But the Lakers saw this off-season as a chance to get richer, and we all know, the rich often do get richer. Especially in Southern California.

The Lakers are trading five years in age away with Ariza and getting back the most implosive force in the league.

But hey, the guy's talented...very talented, and by taking a look at who's at the helm of this team, it would be safe to assume that Artest knows what he's going to deal with.

He'll behave. Probably.

As Artest was a guest on SportsCenter later that evening in L.A., he said that Phil Jackson had already talked to his wife, and that scored some points for Artest.

"He's my coach," Artest said, staunchly.

He's right.

Jackson has seen Artest piddle his way through the years, a talent not truly channeled in his numerous NBA stops along the way. And Ariza, 24 years old, fresh off a Laker-encrusted ring, thought that he was worth more.

The Lakers didn't see it that way and took a different path. And luckily, the path led right to a guy who will allow Bryant to roam free on defense rather than having to often lock-in on the opposing team's best offensive threat.

Artest also has a good relationship with Lamar Odom, who is apparently leaning toward returning to the Lakers.

Ariza was Odom's largest threat to leaving SoCal, and now that the largely different Artest is in town, the Lakers and Odom will soon see eye-to-eye and that means, maybe 2011 is the year for other teams to start thinking championship.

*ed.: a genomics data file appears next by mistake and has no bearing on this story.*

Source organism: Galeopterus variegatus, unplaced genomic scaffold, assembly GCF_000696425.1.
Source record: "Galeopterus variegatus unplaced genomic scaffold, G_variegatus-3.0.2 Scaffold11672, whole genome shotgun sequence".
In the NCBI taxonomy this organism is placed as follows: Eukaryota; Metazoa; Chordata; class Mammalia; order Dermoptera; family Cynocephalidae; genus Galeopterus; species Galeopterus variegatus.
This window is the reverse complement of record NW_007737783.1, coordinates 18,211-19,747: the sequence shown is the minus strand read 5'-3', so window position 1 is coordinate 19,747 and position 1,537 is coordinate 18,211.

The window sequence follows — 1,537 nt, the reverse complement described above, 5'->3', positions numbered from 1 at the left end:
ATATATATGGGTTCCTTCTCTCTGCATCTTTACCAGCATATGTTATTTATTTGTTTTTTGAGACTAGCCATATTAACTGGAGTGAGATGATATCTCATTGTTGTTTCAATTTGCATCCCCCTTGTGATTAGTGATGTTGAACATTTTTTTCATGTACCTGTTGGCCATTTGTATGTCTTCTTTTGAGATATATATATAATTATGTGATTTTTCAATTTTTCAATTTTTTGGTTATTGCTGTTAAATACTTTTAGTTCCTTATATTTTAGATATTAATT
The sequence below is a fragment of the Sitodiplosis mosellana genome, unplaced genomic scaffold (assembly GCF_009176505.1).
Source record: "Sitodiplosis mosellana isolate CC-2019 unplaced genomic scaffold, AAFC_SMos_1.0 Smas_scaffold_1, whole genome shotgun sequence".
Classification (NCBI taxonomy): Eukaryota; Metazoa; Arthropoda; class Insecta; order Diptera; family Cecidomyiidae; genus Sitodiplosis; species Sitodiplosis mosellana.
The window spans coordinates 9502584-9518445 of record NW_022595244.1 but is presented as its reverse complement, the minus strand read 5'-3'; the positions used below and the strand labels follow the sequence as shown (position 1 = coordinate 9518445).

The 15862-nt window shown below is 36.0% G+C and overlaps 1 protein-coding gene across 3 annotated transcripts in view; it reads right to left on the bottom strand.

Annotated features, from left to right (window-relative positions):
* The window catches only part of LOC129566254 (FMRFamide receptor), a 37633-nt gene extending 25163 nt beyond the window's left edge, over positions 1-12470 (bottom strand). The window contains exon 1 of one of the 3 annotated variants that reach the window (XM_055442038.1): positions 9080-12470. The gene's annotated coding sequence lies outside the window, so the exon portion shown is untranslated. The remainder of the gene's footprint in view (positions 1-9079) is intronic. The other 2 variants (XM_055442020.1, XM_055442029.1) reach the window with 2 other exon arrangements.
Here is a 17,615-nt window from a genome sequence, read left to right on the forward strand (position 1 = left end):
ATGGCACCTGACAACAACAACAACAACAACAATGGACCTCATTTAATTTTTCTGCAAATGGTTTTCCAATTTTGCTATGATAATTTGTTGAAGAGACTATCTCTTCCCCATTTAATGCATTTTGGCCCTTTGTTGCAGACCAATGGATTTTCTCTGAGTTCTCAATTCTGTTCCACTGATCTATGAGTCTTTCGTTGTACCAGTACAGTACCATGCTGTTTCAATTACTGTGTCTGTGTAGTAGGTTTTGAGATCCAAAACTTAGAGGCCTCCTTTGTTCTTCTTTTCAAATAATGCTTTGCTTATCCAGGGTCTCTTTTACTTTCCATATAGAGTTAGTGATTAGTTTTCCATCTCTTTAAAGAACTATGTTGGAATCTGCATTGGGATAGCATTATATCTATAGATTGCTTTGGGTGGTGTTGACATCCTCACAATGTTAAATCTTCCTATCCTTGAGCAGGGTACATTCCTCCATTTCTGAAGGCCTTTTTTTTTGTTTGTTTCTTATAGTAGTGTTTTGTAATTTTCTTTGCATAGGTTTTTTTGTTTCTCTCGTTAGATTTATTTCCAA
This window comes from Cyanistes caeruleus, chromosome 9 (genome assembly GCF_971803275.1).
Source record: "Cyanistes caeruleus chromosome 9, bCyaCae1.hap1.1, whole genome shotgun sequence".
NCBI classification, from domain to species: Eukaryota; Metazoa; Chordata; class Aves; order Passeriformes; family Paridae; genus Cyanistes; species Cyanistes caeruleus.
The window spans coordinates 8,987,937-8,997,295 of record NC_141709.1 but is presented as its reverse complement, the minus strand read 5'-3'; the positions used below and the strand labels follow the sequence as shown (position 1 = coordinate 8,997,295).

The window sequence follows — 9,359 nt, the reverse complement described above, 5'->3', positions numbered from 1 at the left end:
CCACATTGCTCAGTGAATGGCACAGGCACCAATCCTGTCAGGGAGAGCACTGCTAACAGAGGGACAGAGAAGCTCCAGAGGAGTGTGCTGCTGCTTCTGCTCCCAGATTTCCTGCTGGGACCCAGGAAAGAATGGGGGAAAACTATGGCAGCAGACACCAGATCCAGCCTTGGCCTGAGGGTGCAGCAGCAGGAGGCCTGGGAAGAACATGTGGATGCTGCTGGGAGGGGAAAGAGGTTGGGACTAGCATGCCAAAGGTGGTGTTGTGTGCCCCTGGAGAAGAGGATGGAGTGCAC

As for Ariza, he reportedly has agreed to terms with the Rockets.

Trading places, indeed.

So the Rockets lose out on a guy who basically led their team—minus Tracy McGrady and Yao Ming for much of the way—to almost besting the would-be champs in the playoffs. They nab the guy the eventual champs dished off.

The move isn't bad. Ariza will have a larger role in Rick Adelman's system, obviously. He will knock down shots and look to be a defensive force—on more than just the perimeter.

But what Ariza lacks, and what Artest does have, is ball-handling skills and the ability to create open shots for himself and others.

Artest, as kooky as he seems, is a facilitator. Ariza benefited from playing alongside the most talented squad in the league in his niche.

But what this proves is this: Shaq couldn't reel these guys in. Not even after Artest signed with the Lakers did Ariza inquire about Cleveland. He chose Houston hours later.

It's clear that Kobe and L.A. are still the flavor of the month and will be into next season. Kobe picked up the scrappiest guy in the league to run alongside his slew of already superior teammates.

Shaq's ad campaign has started off on the wrong foot and he'll need to get rally some troops to Ohio and fast, because his old buddy Kobe just inherited a kamikaze general who'll do anything to win a championship. Anything.

This all goes without saying, is there any player in the game that runs as parallel with Hollywood as Ron Artest?